MSNBC Cheerleads for 'Health Care Momentum Shift'; Could 'Tide' Be Turning?
MSNBC News Live hosts David Shuster and Tamron Hall on Tuesday embraced a
contrarian notion that the tide is shifting in favor of liberal health
care reform. Interviewing a Democratic strategist-turned-left-wing columnist,
whose political affiliations went unidentified, Shuster tried to be optimistic:
"...If the anti, sort-of, reform crowd on the right owned the early part of
August, you almost get the sense that things are starting to pick up on the
left, as far as the last couple of weeks in this month."
Shuster talked to David Sirota, whom he identified simply as a "syndicated columnist." The cable anchor left out the fact that Sirota is a former Democratic/far-left operative who previously worked for, among others, socialist Vermont Senator Bernie Sanders. One MSNBC graphic hopefully speculated that the country may be seeing a health care "momentum shift." Another touted, "Is Tide Beginning to Turn on Health Care Reform?"
A more reality-based analysis shows that public opinion has dramatically shifted against the President's plan. MSNBC's own August 18 poll found that only 41 percent of Americans approve of Obama's handling of the issue. 47 percent disapprove.
MSNBC's Hall appeared to view these opinions as examples of inaccurate GOP spin on health care. Citing a new University of Indiana poll that found that Americans believe the President's plan will be too costly, she opined, "...It appears the public is still not getting accurate information about the public option and other possible health care reforms. A brand new poll out just today says a majority of Americans still believes some of what the White House has labeled myths about reform." So, something is a myth because the White House calls it so?
A transcript of the August 25 segment, which aired at 3:31pm EDT, follows:
TAMRON HALL: But, the big picture right now, of course, is health care reform, the focus of that town hall with Senator McCain. And Democrats are planning about 1,000 rallies between now and Labor Day when Congress returns from August recess. And former- reform supporters want lawmakers to see that Americans still support an overhaul of this system. And starting tomorrow, a Health Insurance Reform Now bus will actually travel across the country, holding events in 11 different cities. The cities, Phoenix, Albuquerque, Denver, Des Moines, Pittsburgh, Raleigh, Charlotte, Milwaukee, St. Louis, Indianapolis and Columbus. Quite a mix there. Plus the public option is now getting support from centrist Senator Max Baucus, Democrat from Montana, and a member of the so-called "Gang of Six," that, of course, being the group of senators negotiating health care reform. But, David, it appears the public is still not getting accurate information about the public option and other possible health care reforms. A brand new poll out just today says a majority of Americans still believes some of what the White House has labeled myths about reform. Indiana University's Center for Health Policy and Professionalism research found 51 percent says that public option health care will increase costs instead of lowering them. And because of the difficulties in this battle over health care, Democratic Senator Russ Feingold says there- there probably won't be a bill before the end of the year, perhaps not at all.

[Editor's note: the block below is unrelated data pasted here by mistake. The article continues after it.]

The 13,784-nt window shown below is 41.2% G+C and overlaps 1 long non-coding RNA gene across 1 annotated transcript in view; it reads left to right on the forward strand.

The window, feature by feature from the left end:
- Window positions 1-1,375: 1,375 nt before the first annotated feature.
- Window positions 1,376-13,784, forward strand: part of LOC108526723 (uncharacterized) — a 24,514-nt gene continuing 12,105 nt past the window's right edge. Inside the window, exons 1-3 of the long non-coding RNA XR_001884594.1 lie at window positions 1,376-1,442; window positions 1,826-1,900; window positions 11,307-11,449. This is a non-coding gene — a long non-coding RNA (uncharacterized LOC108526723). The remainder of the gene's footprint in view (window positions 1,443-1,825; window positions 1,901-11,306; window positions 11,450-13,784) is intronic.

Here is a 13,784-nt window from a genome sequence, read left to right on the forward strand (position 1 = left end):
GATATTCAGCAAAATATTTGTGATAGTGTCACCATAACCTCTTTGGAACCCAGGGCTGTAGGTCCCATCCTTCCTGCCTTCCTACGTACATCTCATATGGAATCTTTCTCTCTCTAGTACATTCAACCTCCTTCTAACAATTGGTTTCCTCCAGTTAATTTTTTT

MSNBC GRAPHIC: Health Care Momentum Shift?
DAVID SHUSTER: And Tamron, now the bigger picture, despite the pessimism from Democrats like Feingold, is momentum for progressive health care reform starting to pick up, at least in the west and mountain states. As Tamron just mentioned, Max Baucus spoke about the support- his support for the public option in a conference call with Montana Democrats. That was intriguing. And now the Denver Post, one of the largest papers in the mountain region, is calling for a public option, saying it's the only real way to bring about real reform. Quote, "It's the best way to slow escalating health care costs and expand access to quality care. The country ultimately will lose if the public option vanishes because of the Democratic efforts effort to make health care a bipartisan effort." David Sirota is a syndicated columnist and author of The Uprising. He joins us from Denver. And, David, what was the impact of that newspaper endorsement and what's going on with Max Baucus?